Alan Robert, who spent twenty years as the bassist for New York-based alternative metal band Life of Agony, is one of those really annoying individuals whose talents extend over multiple disciplines. You know the type; people like musician/filmmaker Rob Zombie and comic book creator/filmmaker Frank Miller. Not content with his music career, which included singing and song writing, Robert recently turned his hand to comics, with the well-received creator-owned miniseries WIRE HANGERS and CRAWL TO ME. He’s back with KILLOGY, a four-issue series from IDW Publishing, which, thanks to an inventive and media-savvy stylistic device, manages to play as half comic book, half horror film.
Robert is the epitome of a one-man-band. He’s credited as KILLOGY’s creator, writer, artist and letterer – only the editing and publishing aspects are beyond his purview. It’s a remarkable achievement by anyone’s standards, made even more impressive by the quality of the storytelling. Robert has come a long way since 2010’s WIRE HANGERS, which now looks simplistic and cartoony by comparison. Gone is the poor man’s Ben Templesmith imitation artwork, replaced by solid black and white line work that oozes atmosphere. With its heavy shadows and intricate crosshatching it’s self-consciously reminiscent of EC’s infamous horror output of the ‘50s, which scarred a generation of impressionable youngsters and led to a moral backlash the ramifications of which are still being felt today. Robert’s layouts have also improved dramatically, as has the subtlety with which he integrates digital effects into his pages. In short, he’s matured into a confident and highly distinctive comic book artist.
Another impressive element of KILLOGY, and the aspect that most obviously separates it from the herd, is the aforementioned stylistic device, that of incorporating the likenesses of real people into his artwork. In effect it means the story’s three main characters are ‘played’ by actor and quintessential mobbed-up wiseguy Frank Vincent, rock and roll veteran Marky Ramone, and actress Brea Grant. This technique isn’t new, of course; comics superstar Mark Millar is particular fond of it, having used Eminem’s likeness for the lead character in his WANTED miniseries (Mathers was in talks to play ‘himself’ in the 2008 film version, but the role ended up going to James McAvoy), and, more famously, recreating Marvel black ops supremo Nick Fury in the image of Samuel L. Jackson as part of the Ultimate Universe offshoot (a move that proved so successful that Jackson has assumed the role in no fewer than five films to date). The concept may be an old one, but rarely has it been done as well as in KILLOGY. Not only are the likenesses striking, Robert goes out of his way to riff on the celebrities’ perceived public personas (Vincent is a Goombah of the first order, Ramone is a fast-talking hippy, and Grant a psycho femme fatale). It’s all highly entertaining stuff, and, as mentioned above, goes some way to crossing the already slender divide between comic books and film.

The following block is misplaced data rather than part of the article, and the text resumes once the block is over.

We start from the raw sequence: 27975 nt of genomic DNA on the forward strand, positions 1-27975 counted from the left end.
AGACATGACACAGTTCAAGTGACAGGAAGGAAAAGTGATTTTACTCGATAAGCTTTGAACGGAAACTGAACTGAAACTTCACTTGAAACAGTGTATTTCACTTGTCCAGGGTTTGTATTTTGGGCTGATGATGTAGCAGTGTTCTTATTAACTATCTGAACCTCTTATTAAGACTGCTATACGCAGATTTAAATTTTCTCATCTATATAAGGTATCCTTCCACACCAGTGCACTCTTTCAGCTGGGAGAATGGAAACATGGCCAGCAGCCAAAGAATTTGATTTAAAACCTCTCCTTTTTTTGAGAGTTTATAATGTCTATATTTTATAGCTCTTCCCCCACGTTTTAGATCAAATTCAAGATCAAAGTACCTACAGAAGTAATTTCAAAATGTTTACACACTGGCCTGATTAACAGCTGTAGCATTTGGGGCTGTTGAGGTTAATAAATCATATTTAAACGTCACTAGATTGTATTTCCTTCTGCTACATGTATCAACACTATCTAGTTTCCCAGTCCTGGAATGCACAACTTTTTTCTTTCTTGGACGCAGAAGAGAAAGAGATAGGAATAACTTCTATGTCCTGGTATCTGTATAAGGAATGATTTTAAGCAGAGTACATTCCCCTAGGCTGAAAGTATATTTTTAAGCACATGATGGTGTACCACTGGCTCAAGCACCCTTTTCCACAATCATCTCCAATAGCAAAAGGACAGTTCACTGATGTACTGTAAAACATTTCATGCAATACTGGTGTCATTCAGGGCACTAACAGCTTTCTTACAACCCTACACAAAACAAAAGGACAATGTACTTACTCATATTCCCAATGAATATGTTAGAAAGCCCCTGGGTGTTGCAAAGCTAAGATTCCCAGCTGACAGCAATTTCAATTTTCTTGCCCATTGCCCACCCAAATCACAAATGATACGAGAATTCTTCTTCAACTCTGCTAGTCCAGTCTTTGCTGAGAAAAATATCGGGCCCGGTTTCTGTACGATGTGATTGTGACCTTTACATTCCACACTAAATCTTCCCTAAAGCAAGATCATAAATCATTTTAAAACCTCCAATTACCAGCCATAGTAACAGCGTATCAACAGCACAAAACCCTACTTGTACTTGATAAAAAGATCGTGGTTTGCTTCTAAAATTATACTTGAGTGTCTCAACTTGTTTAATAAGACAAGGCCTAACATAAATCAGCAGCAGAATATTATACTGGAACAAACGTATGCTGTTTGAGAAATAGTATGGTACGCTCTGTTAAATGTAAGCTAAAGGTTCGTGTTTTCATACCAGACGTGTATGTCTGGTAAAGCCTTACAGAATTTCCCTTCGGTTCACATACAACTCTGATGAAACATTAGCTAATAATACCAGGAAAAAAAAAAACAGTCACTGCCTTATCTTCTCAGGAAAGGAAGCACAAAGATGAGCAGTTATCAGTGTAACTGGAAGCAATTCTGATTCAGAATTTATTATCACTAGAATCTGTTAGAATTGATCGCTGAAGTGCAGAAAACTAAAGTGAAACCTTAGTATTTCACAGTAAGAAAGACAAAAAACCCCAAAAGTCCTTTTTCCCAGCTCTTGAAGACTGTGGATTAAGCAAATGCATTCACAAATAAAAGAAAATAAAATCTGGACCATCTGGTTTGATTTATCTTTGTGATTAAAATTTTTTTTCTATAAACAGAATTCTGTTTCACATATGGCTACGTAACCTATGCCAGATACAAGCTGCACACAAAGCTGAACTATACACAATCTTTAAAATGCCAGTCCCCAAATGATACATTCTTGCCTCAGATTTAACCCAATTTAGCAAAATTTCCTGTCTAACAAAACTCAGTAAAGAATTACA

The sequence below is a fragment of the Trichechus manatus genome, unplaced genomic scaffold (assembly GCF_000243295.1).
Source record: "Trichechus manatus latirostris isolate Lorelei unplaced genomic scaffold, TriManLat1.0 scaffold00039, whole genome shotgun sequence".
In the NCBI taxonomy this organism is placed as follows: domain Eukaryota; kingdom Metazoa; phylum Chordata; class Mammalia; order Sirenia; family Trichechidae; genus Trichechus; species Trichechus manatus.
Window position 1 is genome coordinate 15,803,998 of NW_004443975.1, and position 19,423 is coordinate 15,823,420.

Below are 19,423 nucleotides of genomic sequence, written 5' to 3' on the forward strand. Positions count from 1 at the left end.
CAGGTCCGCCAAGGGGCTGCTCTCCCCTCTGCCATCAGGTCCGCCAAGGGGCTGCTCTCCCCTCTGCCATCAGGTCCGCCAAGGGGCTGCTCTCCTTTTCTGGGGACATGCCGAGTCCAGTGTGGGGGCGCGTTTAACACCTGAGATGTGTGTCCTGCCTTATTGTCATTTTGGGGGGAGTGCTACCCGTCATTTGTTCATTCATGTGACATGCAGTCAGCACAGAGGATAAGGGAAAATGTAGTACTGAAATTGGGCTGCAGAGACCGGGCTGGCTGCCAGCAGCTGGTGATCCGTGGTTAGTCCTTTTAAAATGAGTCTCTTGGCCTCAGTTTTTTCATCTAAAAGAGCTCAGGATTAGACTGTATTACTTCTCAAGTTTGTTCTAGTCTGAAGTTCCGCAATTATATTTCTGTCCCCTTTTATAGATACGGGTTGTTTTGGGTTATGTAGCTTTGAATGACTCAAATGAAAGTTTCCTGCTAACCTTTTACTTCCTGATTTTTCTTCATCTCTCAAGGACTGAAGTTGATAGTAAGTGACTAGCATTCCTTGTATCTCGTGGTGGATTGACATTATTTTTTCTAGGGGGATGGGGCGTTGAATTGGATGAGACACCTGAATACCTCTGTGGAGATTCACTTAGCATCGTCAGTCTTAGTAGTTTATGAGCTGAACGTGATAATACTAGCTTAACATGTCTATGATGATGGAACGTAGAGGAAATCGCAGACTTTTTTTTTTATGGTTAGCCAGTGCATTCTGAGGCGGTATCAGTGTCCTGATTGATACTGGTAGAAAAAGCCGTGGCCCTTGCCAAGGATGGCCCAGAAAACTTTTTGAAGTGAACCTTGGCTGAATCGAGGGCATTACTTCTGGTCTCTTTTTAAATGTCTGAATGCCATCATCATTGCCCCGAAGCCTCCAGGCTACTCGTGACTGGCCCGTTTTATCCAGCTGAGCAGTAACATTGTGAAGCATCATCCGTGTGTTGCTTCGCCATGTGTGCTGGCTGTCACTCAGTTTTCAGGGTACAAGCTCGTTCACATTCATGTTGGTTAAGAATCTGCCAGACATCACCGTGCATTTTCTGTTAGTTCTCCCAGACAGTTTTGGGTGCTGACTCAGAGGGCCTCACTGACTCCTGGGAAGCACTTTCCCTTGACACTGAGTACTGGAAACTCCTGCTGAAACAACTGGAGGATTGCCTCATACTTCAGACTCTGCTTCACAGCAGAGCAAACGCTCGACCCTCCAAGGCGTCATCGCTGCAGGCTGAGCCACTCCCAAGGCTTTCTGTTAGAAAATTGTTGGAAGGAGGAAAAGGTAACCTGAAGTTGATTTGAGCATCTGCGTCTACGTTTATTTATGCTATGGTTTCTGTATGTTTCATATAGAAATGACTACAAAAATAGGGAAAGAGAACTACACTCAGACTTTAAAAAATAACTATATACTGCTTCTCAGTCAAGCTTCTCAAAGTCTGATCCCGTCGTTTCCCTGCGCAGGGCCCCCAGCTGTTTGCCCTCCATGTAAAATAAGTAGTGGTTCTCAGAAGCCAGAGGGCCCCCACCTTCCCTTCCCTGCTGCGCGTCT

While broader in scope than Robert’s previous efforts, KILLOGY’s story is still its least impressive aspect. In keeping with the classically-influenced visuals, the genre tropes on display are of the most tried-and-true variety. We have zombies, mummies, an ancient voodoo curse, an assault on a police station, and more murder, mutilation and mayhem than you can shake a stick at (not to mention a suitably apocalyptic denouement). It zips along at an admirably fast pace, and the various back stories are welcome, but its weighed down by the unwieldy narration. One of the central tenants of comics is ‘show, don’t tell,’ and while Robert is adept at the former, he also indulges to an unnecessary degree in the latter. The pages are drenched in words, inhibited the flow of the story with a wealth of unnecessary verbal detail. A more streamlined and stripped-back approach would have resulted in a leaner, more kinetic narrative.
Whether or not you’re a fan of horror comics (and Alan Robert’s breed of horror comics in particular), it’s impossible not to be impressed by the man’s sheer creativity. From relatively humble artistic roots he’s emerged as a commanding and compelling illustrator, who’s equally adept at small character moments and gory, grotesque double-page spatter-fests. His layouts are excellent, as are his colouring and lettering skills, and his ability to create and sustain recognisable likenesses is flawless. KILLOGY’s story sometimes trades too heavily in clichés, both in terms of its dialogue (the mobster vernacular is laid on particularly thick) and recycled tropes, and Robert would do well to cut back on the word count and allow his artwork to do some of the talking, but overall it’s a witty, inventive and fun horror/crime multimedia hybrid.